Category Archives: Liam

The Sacramental Revolution of Pope Pius X

Liam suggested in a comment last week that a look at “(t)he century of reform might also take into account the sacramental revolution of Pius X,” namely two documents. First, Pius X’s 1905 Sacra Tridentina: On Frequent and Daily Reception … Continue reading

Posted in Liam, Liturgy | 1 Comment

Five Not-So-Easy Pieces

I had noticed Jim Martin’s piece before on the new site, The Jesuit Post, but Liam emailed it to me with this commentary: An inspirational break from the dispiriting Indeed. So I read “The Five Best Pieces of Jesuit Wisdom I’ve … Continue reading

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Looking Back on Baptism of the Lord

Liam sent me the link on what your parish should have been celebrating yesterday if it observed Epiphany this past Sunday. Here’s a riff on that theme … Many feasts of the Lord lend their names to parishes: Nativity, Transfiguration, … Continue reading

Posted in Liam, Liturgy | 2 Comments

The Armchair Liturgist: Continuity for the First Weekdays in Ordinary Time

Liam offers another armchair liturgist bit for us today: Studying my new daily missal for the coming week, I see that it provides that, when the Baptism of the Lord is celebrated on Monday, as it is this year in … Continue reading

Posted in Liam, The Armchair Liturgist | 1 Comment

The Armchair Liturgist Ponders Epiphany

Liam suggested I pose some armchair questions for you liturgists-to-be: The new Missal, finally, contains propers for the Vigil of Epiphany. The readings (including the psalm) are the same for the Vigil and the Day. The collects, offertory prayer and … Continue reading

Posted in Liam, The Armchair Liturgist | 3 Comments

Just Desserts

Liam sent me Jonah Lehrer’s piece, “Is The World Just?” It turns out that we all have an intuitive belief in justice – people get what they deserve. This instinct makes all sorts of social contracts possible, but it comes … Continue reading

Posted in Commentary, Liam | 2 Comments

Infrequent Sacramental Encounters Good?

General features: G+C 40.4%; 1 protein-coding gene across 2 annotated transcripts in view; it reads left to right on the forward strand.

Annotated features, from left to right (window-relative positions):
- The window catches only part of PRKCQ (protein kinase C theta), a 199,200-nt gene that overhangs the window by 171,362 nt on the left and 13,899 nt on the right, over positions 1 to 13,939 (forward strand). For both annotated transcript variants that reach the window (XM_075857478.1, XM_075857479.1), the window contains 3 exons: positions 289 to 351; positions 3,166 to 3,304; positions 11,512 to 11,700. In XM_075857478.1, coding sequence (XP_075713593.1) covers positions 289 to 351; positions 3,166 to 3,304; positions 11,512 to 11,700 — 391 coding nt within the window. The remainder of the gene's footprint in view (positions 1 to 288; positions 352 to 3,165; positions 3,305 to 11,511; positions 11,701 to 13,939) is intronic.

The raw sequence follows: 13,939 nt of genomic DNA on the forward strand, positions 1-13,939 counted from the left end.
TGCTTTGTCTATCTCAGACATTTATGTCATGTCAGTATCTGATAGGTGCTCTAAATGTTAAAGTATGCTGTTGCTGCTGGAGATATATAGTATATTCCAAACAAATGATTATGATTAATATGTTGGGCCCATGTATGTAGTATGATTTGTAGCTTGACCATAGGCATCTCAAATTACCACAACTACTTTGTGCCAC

A few weeks back Liam sent me this quote from a NLM guest contributor, Maurizio Bettoja: In the first place, there is the fact that communion is evidently a particularly important and exceptional rite. Communion as practiced today is essentially … Continue reading

Posted in Liam, Liturgy | 3 Comments

Britain Resists the Great War

We used to call it the Great War, but in the sense of glory or accomplishment, there is nothing “great” about it. Ghastly would be a better term. Several years ago I read a substantial history of it, and I’m … Continue reading

Posted in Commentary, Liam, Peace | 1 Comment

Pre-Lent Catholic Culture

  (This is Liam.) Let’s talk culture for a bit, shall we? Well, for the faithful on this side of the sanctuary rail, it was Carnival [or insert cognate term from your Catholic culture of choice – of course, in … Continue reading

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Engaging the Torturous

Liam forwarded Mark Shea’s latest essay on the pro-torture crowd. I have to confess my surprise the heat this is generating among conservative Catholics. Mark correctly identifies the cowardice inherent in abusing other human beings for one’s own ends. Even … Continue reading

Posted in Commentary, Liam, The Blogosphere | 4 Comments

Liam on Eunice Kennedy Shriver

I thought I’d take the occasion to note an almost-absence in Catholic blogdom: the near silence about the passing of one of the most extraordinary American Catholics of our time, Eunice Kennedy Shriver. Vox Nova offers by far the most … Continue reading

Posted in Commentary, Liam | 13 Comments

Blood in the Water

Liam sent along this link, a concern that a little nick (or maybe a few of them) have those terrible, scary, liberal sharks sniffing out the weakness. Offer it up, comes the advice. Here are Liam’s musings on it: Fr Z  seems … Continue reading

Posted in Church News, Liam | 3 Comments

Liam on Weigel on Maciel

The Fr Maciel scandal is not one I feel particularly inclined to blog about. I’m not in LC or RC, nor do I know anyone personally who is. I did scan George Weigel’s commentary yesterday. But Liam read it, and he has … Continue reading

Posted in Commentary, Liam | 1 Comment